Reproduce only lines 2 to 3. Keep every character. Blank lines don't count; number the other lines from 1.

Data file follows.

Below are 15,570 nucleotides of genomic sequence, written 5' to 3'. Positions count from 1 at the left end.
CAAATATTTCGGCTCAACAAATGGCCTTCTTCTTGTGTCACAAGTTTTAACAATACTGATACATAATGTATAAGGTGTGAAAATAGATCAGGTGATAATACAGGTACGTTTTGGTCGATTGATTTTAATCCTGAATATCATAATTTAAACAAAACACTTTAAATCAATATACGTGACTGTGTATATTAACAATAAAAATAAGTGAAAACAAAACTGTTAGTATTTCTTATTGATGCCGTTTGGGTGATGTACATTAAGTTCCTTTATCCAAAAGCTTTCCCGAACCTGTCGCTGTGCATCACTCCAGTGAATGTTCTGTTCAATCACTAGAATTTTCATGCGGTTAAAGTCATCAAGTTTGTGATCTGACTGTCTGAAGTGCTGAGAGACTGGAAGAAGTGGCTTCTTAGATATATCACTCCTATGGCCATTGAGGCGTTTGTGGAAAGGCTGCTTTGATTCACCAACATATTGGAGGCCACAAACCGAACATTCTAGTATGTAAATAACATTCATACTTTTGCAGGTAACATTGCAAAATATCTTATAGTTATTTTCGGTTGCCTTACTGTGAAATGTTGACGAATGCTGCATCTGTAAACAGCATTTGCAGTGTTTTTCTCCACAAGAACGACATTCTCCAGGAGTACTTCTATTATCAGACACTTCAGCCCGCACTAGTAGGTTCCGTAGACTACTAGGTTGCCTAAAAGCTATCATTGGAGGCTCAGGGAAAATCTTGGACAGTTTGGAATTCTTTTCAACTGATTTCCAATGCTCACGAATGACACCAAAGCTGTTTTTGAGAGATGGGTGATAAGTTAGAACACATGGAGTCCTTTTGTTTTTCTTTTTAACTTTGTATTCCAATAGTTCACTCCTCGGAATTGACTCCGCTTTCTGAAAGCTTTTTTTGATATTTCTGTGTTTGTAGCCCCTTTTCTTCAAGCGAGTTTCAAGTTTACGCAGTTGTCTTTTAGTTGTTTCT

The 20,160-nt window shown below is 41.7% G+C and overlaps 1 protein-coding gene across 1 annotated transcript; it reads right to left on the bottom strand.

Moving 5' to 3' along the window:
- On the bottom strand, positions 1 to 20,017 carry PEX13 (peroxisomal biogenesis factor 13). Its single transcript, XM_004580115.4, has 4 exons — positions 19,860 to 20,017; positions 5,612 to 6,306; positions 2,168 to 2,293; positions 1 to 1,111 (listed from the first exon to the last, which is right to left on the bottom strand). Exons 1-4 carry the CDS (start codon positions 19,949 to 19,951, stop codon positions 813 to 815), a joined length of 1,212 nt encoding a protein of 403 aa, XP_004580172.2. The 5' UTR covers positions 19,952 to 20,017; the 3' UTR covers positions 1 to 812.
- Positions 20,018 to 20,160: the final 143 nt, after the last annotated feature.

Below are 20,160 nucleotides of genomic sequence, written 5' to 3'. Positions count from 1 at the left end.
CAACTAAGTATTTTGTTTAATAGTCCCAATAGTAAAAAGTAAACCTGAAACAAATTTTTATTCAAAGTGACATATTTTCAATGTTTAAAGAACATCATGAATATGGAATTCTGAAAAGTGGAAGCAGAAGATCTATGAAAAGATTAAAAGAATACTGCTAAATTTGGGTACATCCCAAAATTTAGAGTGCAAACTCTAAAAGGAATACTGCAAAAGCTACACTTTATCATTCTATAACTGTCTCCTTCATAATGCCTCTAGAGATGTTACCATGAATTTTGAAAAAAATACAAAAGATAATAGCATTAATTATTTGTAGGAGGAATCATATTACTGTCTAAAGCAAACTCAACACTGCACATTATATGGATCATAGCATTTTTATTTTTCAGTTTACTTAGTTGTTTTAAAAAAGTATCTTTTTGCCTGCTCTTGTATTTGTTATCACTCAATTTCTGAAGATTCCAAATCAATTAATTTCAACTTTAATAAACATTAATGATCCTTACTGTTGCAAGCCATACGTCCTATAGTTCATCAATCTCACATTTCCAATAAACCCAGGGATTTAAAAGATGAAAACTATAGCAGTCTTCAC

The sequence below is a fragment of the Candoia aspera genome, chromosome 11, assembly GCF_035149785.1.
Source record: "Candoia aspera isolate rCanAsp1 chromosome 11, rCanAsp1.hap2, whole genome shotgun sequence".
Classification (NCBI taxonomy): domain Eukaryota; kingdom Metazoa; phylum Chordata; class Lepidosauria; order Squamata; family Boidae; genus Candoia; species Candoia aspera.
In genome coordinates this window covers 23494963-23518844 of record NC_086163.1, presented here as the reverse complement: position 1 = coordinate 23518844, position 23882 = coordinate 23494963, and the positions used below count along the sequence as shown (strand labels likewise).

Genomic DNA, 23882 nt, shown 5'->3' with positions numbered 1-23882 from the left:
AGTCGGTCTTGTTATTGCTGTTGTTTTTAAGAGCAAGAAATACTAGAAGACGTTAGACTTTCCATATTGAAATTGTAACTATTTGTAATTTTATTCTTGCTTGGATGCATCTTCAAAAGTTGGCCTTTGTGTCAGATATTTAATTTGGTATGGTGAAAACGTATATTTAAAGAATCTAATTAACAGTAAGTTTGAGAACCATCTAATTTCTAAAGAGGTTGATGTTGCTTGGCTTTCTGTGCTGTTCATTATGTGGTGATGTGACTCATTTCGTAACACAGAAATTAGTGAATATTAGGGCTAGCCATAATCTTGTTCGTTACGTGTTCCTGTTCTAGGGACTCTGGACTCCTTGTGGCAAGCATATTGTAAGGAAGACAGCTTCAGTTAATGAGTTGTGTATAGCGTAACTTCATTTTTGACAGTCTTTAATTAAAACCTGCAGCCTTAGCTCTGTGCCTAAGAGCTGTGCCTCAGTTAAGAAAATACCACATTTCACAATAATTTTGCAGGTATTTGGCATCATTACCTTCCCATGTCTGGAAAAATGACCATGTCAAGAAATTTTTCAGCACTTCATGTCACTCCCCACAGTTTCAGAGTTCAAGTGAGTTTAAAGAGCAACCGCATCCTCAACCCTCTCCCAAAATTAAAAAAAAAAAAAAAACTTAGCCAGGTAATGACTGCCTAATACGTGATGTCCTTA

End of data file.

CAAATATTTCGGCTCAACAAATGGCCTTCTTCTTGTGTCACAAGTTTTAACAATACTGATACATAATGTATAAGGTGTGAAAATAGATCAGGTGATAATACAGGTACGTTTTGGTCGATTGATTTTAATCCTGAATATCATAATTTAAACAAAACACTTTAAATCAATATACGTGACTGTGTATATTAACAATAAAAATAAGTGAAAACAAAACTGTTAGTATTTCTTATTGATGCCGTTTGGGTGATGTACATTAAGTTCCTTTATCCAAAAGCTTTCCCGAACCTGTCGCTGTGCATCACTCCAGTGAATGTTCTGTTCAATCACTAGAATTTTCATGCGGTTAAAGTCATCAAGTTTGTGATCTGACTGTCTGAAGTGCTGAGAGACTGGAAGAAGTGGCTTCTTAGATATATCACTCCTATGGCCATTGAGGCGTTTGTGGAAAGGCTGCTTTGATTCACCAACATATTGGAGGCCACAAACCGAACATTCTAGTATGTAAATAACATTCATACTTTTGCAGGTAACATTGCAAAATATCTTATAGTTATTTTCGGTTGCCTTACTGTGAAATGTTGACGAATGCTGCATCTGTAAACAGCATTTGCAGTGTTTTTCTCCACAAGAACGACATTCTCCAGGAGTACTTCTATTATCAGACACTTCAGCCCGCACTAGTAGGTTCCGTAGACTACTAGGTTGCCTAAAAGCTATCATTGGAGGCTCAGGGAAAATCTTGGACAGTTTGGAATTCTTTTCAACTGATTTCCAATGCTCACGAATGACACCAAAGCTGTTTTTGAGAGATGGGTGATAAGTTAGAACACATGGAGTCCTTTTGTTTTTCTTTTTAACTTTGTATTCCAATAGTTCACTCCTCGGAATTGACTCCGCTTTCTGAAAGCTTTTTTTGATATTTCTGTGTTTGTAGCCCCTTTTCTTCAAGCGAGTTTCAAGTTTACGCAGTTGTCTTTTAGTTGTTTCT

The 20,160-nt window shown below is 41.7% G+C and overlaps 1 protein-coding gene across 1 annotated transcript; it reads right to left on the bottom strand.